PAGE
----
Sunday, 1 November 2009

Ignorance is not strength

Michael Taft: I would say this debate is turning for the worse, but that would be incorrect. You need to have two sides in a debate. All we get is an orthodox drumbeat, calling forth the animal spirits of just one side. Still, let’s at least celebrate some of the more surreal contributions in this one-sided debate.

Take Cliff Taylor, for instance, writing in the Sunday Business Post. He warns that too much agitation in the streets will undermine international investor confidence. No surprise there – spooked international markets is a basic ingredient in the deflationary stew. What is really eyebrow raising, though, is this little treat:

‘We got some international kudos for taking steps to get our public finances back in order.’


I didn’t realise that was what Fianna Fail has been doing. I didn’t realise that’s what it’s called. Let’s run through the chronology

• In October last year Fianna Fail introduced an income levy and some cuts to social welfare in order to hold the fiscal deficit at -6.5 percent

• A few week later they said they would hold the fiscal deficit at -9.5% by cutting public sector pay by €1.4 billion and some education cutbacks

• In another few weeks, fearful that the fiscal deficit would blow out over -12 percent, Fianna Fail introduced even more levies, cut spending even more to maintain a new fiscal target: -10.7 percent

26 weeks – three different fiscal targets, one lower than the other.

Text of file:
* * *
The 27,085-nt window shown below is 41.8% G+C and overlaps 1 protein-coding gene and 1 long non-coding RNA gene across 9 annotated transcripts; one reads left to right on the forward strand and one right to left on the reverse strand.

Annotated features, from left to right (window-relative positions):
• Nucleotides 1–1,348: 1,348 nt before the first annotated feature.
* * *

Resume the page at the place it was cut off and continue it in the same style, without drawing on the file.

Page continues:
And now? Well, that last target has bitten the same dust. The ESRI projects the fiscal deficit to be 12.9 percent at year’s end. They project next year’s deficit to be 12.8 percent – and that’s counting the €4 billion contraction planned for the upcoming budget.

Only in Ireland, only when discussing public finances, would missing three targets in one year, would seeing your original target balloon over double its size, be called ‘getting our public finances back in order’. There are other phrases that more readily come to mind – gross incompetence, failure, public finances disorder.

There are two processes at work here in this one-sided debate presented in the media. No one should be allowed to question the desirability of pursuing fiscal measures that actively cut growth during a time of contraction (or if they do, they are to be accused of not being serious, of being a vested interest, of not facing reality).

No one should be allowed to ask why, when investment is collapsing, the government should cut investment further. Or why, when consumer markets are being hit, the government should cut disposable incomes through either tax increases or public spending cuts. Or why, when unemployment is rising, the state should do nothing to create new jobs – even if for a short period.

Essentially, no one should be allowed to question the desirability or the workability of deflationary measures in deflationary times.

But there’s another, more unnerving process at work: we are being asked to forget. There is an insistence that we forget about all these targets that were set and missed. If we remembered, we might start asking those inconvenient questions – about growth, investment, consumer spending and jobs. If we forget, then commentators can call what is happening ‘putting our public finances back in order’. And we all nod and go back to sleep.